Friday 20th Sep, 2019

A better bet for balise

Photo: Pandrol

Pandrol (Vortok) has developed a balise mount system that could change the game for on-track install times. Rail Express speaks with Pandrol’s Craig Mulvay.

Balise are an important component of modern rail signalling technology and a familiar sight on the rail track.

Craig Mulvay, a technical and commercial development manager at rail track systems specialist Pandrol (Vortok) explains that balise serve primarily as a beacon on European train control systems (ETCS) that can accurately provide a train’s location (along with other data) through communication with trainborne receivers.

It is important that balise be correctly and securely fitted to rail tracks due to the need for accurate positioning and the safety critical data balise transmit. The Pandrol (Vortok) Balise Mount Systems (BMS) are commonly installed as mechanical fasteners for ECTS balise but can also be used to mount Communications-based Train Control (CBTC) transponders as well (along with the capability to be adapted to any signalling technology).

Traditionally, balise-fitting installations have been considered a rather laborious process, requiring either the removal of ballast from around sleepers or sleeper drilling and anchoring, processes that can risk damage to sleepers and cost more money down the line.

The Pandrol (Vortok) BMS is set to aid this with a duo of products designed to facilitate easier balise installations in a fraction of the time.

The BMS On Sleeper beam and BMS Clamp Beam hold several benefits for both installers and end users. For one, the integrity of the sleepers is maintained since the beams do not require any drilling with power tools to be fit balise into position. Instead, installation can be facilitated cleanly using commercially available hand tools. This reduces installation and removal periods significantly, with Pandrol (Vortok) estimating ontrack times of less than two minutes per beam for the On Sleeper type beams. This in turn improves project management flexibility for operators as well.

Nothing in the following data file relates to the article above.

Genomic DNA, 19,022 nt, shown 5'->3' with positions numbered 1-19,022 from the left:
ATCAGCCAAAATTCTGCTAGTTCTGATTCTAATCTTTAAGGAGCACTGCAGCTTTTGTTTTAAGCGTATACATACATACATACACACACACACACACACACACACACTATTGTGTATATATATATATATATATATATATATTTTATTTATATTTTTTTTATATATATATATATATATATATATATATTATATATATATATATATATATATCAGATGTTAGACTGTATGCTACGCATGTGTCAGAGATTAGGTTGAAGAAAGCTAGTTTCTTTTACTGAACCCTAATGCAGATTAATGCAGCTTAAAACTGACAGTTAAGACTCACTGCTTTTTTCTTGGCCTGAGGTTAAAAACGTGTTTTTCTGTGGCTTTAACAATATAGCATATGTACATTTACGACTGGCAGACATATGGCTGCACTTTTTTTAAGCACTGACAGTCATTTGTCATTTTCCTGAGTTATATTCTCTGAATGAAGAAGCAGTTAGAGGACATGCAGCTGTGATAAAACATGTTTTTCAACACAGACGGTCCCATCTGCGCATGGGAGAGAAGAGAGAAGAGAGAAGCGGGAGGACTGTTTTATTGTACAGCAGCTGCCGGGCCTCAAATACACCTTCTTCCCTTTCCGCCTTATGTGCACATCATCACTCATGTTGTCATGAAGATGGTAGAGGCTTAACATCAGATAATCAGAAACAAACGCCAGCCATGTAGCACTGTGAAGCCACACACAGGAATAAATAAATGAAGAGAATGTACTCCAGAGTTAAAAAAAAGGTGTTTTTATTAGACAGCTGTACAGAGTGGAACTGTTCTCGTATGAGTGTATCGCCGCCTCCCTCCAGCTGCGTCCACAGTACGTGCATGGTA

Pandrol’s new Double Clamp Balise Mount System (BMS). Top photo is the On Sleeper BMS with Fastclip fastening system.

 

The installation is so quick that it can also help to reduce (or even entirely eliminate) the need for track possession in brown field sites.

Balise positioning being set by design rather than the competence level of the installer significantly reducing the risk of read errors between balise and receiver.

“Normally the procedure would require track position as you would not be able to do the job within traffic,” Mulvay explains. “In addition, getting power tools on site adds time and equipment liability.”

The products are suitable for fitting balise from several different manufacturers, including Bombardier, Siemens, Hitachi and Alstom.

The On Sleeper Beams use the existing rail fastening as an attachment point and are capable of interfacing with all major fastening systems, such as Pandrol’s own e-clip, Fastclip and Nabla, as well as Schwihag, Vossloh, K-Plates, Delkor and directly to timber sleepers. This helps to avoid the requirement for installation of additional components that could require training or added time for installs.